The Lighthouse Cafe, recognized by the CityVoter Los Angeles HotList as Best Jazz Club in 2009, has captivated customers with sultry scores since the 1940s. Chefs complement crooning with impromptu harpsichord jam sessions and an eclectic menu of pub grub and breakfast offerings. The Heart Attack omelette, named after a classic B-movie featuring an onslaught of rampaging monster hearts, is a morning-time medley of ham, bacon, and smoked sausage ($8.95). Evening imbibers can mash molars on the buttermilk-battered chicken tenders with ranch dressing ($9.95) or the R.A.T. salad, a fresh federation of red onion, avocado, chopped tomatoes, garlic, lettuce, and white balsamic dressing ($8.95). Deploy the fire-fighting foam of a Purple Haze beer ($7.50/12 oz. bottle) to extinguish bicuspid blazes fostered by the spicy-cheese topped Bull Dog, a frankfurter bestrewn with mashed tater tots ($5.25).
As Karie Bible strides across Hollywood Forever Cemetery, the hem of her mourning gown absorbs dew from the gravesites of Douglas Fairbanks and Jayne Mansfield. She tours the cemetery for a living, leading groups to crypts and monuments that mark the remains of deceased celebrities. Whether recounting the legacy of actress Marion Davies or kneeling at the spike of grass that marks Carl "Alfalfa" Switzer's
final resting place, she immerses tour-goers in Hollywood history. Each tour lasts about two hours and sheds light on cherished stars, as well as lesser-known entertainers and community members.
Home to two stages and an art gallery, the Edgemar Center for the Arts more than meets the needs of the local visual and performing arts communities. The center places an emphasis on collaboration, uniting creative minds of all ages and persuasions both in the classroom and on stage. Hosting musical performances, question-and-answer sessions with Hollywood actors, and theatrical productions old and just sprouted, the space has attracted the likes of Don Cheadle, Christian Slater, Malcolm McDowell, and Jason Alexander.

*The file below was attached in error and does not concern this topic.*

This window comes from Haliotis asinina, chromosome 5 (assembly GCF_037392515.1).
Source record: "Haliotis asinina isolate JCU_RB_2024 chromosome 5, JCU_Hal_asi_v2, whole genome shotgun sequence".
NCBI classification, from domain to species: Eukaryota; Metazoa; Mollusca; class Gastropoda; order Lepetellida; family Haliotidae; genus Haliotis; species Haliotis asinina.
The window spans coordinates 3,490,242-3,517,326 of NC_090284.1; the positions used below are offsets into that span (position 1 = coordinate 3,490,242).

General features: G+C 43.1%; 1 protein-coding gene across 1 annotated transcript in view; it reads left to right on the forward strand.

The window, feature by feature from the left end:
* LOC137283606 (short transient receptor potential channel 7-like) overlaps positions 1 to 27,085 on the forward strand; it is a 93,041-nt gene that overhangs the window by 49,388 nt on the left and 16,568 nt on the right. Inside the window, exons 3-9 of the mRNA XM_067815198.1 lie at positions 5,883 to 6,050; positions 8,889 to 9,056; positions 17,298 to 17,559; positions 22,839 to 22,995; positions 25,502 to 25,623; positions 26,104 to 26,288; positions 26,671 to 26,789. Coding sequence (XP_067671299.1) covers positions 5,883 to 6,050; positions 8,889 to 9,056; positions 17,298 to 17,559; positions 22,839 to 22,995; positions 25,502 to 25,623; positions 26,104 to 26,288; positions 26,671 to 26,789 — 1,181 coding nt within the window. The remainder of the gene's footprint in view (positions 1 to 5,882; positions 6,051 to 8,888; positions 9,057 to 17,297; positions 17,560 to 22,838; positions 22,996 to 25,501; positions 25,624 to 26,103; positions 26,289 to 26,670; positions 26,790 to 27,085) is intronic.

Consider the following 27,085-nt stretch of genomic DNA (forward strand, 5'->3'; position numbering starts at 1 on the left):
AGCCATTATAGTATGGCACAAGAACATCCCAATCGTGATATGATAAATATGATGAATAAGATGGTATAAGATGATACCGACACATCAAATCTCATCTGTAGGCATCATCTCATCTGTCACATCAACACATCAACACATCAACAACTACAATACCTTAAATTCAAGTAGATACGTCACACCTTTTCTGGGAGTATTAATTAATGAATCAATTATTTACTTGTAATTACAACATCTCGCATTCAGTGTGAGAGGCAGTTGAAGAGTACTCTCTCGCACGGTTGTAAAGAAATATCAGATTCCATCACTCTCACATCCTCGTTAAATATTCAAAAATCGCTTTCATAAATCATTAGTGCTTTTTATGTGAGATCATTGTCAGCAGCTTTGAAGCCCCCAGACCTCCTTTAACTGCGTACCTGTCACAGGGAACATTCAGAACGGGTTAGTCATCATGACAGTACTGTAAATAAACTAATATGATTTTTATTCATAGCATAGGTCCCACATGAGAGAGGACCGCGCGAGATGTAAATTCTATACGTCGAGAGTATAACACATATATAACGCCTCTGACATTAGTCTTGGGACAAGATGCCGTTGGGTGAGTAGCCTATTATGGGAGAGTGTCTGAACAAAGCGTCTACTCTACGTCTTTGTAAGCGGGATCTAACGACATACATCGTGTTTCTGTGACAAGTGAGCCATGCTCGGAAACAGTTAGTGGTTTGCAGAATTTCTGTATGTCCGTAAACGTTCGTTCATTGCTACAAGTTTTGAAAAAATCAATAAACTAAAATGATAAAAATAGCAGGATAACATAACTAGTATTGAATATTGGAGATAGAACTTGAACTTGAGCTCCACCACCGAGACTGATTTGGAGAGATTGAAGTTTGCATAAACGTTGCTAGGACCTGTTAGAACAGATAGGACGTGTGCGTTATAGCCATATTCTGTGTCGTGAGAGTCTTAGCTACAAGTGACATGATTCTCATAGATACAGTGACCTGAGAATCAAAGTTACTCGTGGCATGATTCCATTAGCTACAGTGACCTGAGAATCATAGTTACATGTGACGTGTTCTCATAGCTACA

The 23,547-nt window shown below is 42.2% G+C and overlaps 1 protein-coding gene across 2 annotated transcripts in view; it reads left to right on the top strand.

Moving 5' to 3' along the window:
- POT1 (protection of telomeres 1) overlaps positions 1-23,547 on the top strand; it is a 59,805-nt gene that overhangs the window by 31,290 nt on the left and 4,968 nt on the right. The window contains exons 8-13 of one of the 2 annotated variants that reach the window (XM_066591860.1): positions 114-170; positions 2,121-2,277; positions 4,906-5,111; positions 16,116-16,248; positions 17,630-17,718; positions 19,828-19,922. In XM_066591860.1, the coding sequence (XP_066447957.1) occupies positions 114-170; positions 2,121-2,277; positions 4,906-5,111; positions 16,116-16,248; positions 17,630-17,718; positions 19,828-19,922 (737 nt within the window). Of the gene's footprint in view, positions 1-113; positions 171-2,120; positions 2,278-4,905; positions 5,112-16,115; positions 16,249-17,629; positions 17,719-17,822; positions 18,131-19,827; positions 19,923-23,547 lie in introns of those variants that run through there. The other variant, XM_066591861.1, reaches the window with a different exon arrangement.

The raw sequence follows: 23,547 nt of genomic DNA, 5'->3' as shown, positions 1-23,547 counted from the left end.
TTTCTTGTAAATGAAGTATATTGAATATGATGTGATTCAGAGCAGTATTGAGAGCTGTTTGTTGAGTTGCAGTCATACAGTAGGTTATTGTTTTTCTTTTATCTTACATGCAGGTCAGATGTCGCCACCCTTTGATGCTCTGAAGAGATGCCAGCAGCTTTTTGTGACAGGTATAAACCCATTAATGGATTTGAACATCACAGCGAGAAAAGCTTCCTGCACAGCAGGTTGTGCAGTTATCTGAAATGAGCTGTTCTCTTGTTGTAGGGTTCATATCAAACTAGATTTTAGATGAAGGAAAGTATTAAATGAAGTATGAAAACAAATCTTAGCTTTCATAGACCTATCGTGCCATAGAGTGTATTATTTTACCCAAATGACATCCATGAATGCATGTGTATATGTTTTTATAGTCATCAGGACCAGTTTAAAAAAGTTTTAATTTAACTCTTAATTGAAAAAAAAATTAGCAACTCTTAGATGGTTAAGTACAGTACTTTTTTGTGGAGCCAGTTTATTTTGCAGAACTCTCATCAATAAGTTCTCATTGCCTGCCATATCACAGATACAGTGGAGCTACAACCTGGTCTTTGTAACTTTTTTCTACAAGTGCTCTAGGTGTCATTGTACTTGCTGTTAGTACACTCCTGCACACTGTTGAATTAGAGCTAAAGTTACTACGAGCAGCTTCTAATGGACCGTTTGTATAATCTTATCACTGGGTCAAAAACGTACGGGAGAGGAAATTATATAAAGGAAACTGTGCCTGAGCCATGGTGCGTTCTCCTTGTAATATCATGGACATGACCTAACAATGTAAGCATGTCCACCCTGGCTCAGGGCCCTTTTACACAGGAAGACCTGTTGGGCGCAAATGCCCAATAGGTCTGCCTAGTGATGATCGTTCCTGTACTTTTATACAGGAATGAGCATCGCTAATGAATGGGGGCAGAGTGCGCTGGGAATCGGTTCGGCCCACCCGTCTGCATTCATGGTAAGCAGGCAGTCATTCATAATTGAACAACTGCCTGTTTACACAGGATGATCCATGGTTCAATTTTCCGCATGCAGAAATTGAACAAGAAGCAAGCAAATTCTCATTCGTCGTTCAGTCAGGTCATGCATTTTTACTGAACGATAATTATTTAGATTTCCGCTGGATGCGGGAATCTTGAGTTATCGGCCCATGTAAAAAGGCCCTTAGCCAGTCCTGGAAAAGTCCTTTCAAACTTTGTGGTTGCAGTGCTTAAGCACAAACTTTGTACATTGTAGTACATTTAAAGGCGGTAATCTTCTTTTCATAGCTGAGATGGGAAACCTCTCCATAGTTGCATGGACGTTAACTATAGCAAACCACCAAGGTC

“We like to drink wine. Not so much sniff it, stare at it, swirl it, or try to describe it with funny words.” Let that quote from the owners be proof that you won’t find an ounce of pretension at Bodega. In the living-room-inspired lounge, patrons order wine by the glass and share small plates.
For veggie and meat sandwiches on homemade bread, head to TRiP.
Cautious diners will appreciate the low-fat and gluten-free fare at TRiP.
Just because you're out on the town doesn't mean you have to miss the game. TVs are on in the bar area to give you all the latest scores.
TRiP frequently features a DJ or live music.
TRiP also features live music and dancing.
With the blasting music and the rambunctious crowd, noise levels at this bar can exceed a jackhammer.
If you want to skip the weekday crowds, visit the bar over the weekend (and keep the bar's no-reservation rule in mind).
Not a popular place for dress-up dining, most TRiP patrons come in casual attire.
Guests of TRiP's Lincoln Blvd location can park their vehicles on the street.
TRiP makes it their goal to serve food that is both delicious and affordable.
Largely known for their frequent live music, Harvelle's low-lit interior is an intimate setting for enjoying drinks, gourmet food, and live entertainment, six days a week. Huddled over candle-lit tables, couples can enjoy craft cocktails from the bar or edibles from the kitchen such as the brandy pulled-pork and brie sandwich with caramelized onions or the roasted tomato and garlic flatbread.